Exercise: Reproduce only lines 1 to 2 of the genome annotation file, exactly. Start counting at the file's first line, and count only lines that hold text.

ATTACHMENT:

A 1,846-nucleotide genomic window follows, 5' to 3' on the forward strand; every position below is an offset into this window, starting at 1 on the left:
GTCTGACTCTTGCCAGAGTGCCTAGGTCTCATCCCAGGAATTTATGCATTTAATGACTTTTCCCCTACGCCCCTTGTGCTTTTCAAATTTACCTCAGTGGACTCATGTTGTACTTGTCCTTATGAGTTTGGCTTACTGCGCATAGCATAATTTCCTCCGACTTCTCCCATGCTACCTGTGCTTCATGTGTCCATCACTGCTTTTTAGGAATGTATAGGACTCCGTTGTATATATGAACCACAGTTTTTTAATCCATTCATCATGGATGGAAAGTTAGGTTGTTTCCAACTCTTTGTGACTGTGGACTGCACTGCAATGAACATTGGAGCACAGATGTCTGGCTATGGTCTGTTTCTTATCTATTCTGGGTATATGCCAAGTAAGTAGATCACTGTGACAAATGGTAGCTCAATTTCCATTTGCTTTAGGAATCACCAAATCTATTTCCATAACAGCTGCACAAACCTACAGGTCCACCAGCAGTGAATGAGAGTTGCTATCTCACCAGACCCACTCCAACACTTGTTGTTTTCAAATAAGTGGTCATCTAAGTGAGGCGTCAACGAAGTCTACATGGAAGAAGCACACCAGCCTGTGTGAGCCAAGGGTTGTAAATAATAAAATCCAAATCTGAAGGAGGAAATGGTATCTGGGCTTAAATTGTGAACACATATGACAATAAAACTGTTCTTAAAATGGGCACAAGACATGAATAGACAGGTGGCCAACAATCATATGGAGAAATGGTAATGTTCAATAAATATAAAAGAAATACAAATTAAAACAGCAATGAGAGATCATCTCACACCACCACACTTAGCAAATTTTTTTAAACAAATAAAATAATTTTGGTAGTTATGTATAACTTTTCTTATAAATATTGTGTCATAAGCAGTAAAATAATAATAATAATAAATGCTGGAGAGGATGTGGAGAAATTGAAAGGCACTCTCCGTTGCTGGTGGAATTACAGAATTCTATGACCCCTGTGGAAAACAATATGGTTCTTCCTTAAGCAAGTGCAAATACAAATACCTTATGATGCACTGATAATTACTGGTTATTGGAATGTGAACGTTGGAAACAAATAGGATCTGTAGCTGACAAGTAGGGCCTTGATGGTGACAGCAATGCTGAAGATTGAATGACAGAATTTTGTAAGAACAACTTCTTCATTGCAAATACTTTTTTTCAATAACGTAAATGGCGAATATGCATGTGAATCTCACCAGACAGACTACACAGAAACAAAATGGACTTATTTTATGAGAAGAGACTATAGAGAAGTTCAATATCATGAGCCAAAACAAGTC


A 1,846-nucleotide genomic window follows, 5' to 3' on the forward strand; every position below is an offset into this window, starting at 1 on the left:
GTCTGACTCTTGCCAGAGTGCCTAGGTCTCATCCCAGGAATTTATGCATTTAATGACTTTTCCCCTACGCCCCTTGTGCTTTTCAAATTTACCTCAGTGGACTCATGTTGTACTTGTCCTTATGAGTTTGGCTTACTGCGCATAGCATAATTTCCTCCGACTTCTCCCATGCTACCTGTGCTTCATGTGTCCATCACTGCTTTTTAGGAATGTATAGGACTCCGTTGTATATATGAACCACAGTTTTTTAATCCATTCATCATGGATGGAAAGTTAGGTTGTTTCCAACTCTTTGTGACTGTGGACTGCACTGCAATGAACATTGGAGCACAGATGTCTGGCTATGGTCTGTTTCTTATCTATTCTGGGTATATGCCAAGTAAGTAGATCACTGTGACAAATGGTAGCTCAATTTCCATTTGCTTTAGGAATCACCAAATCTATTTCCATAACAGCTGCACAAACCTACAGGTCCACCAGCAGTGAATGAGAGTTGCTATCTCACCAGACCCACTCCAACACTTGTTGTTTTCAAATAAGTGGTCATCTAAGTGAGGCGTCAACGAAGTCTACATGGAAGAAGCACACCAGCCTGTGTGAGCCAAGGGTTGTAAATAATAAAATCCAAATCTGAAGGAGGAAATGGTATCTGGGCTTAAATTGTGAACACATATGACAATAAAACTGTTCTTAAAATGGGCACAAGACATGAATAGACAGGTGGCCAACAATCATATGGAGAAATGGTAATGTTCAATAAATATAAAAGAAATACAAATTAAAACAGCAATGAGAGATCATCTCACACCACCACACTTAGCAAATTTTTTTAAACAAATAAAATAATTTTGGTAGTTATGTATAACTTTTCTTATAAATATTGTGTCATAAGCAGTAAAATAATAATAATAATAAATGCTGGAGAGGATGTGGAGAAATTGAAAGGCACTCTCCGTTGCTGGTGGAATTACAGAATTCTATGACCCCTGTGGAAAACAATATGGTTCTTCCTTAAGCAAGTGCAAATACAAATACCTTATGATGCACTGATAATTACTGGTTATTGGAATGTGAACGTTGGAAACAAATAGGATCTGTAGCTGACAAGTAGGGCCTTGATGGTGACAGCAATGCTGAAGATTGAATGACAGAATTTTGTAAGAACAACTTCTTCATTGCAAATACTTTTTTTCAATAACGTAAATGGCGAATATGCATGTGAATCTCACCAGACAGACTACACAGAAACAAAATGGACTTATTTTATGAGAAGAGACTATAGAGAAGTTCAATATCATGAGCCAAAACAAGTC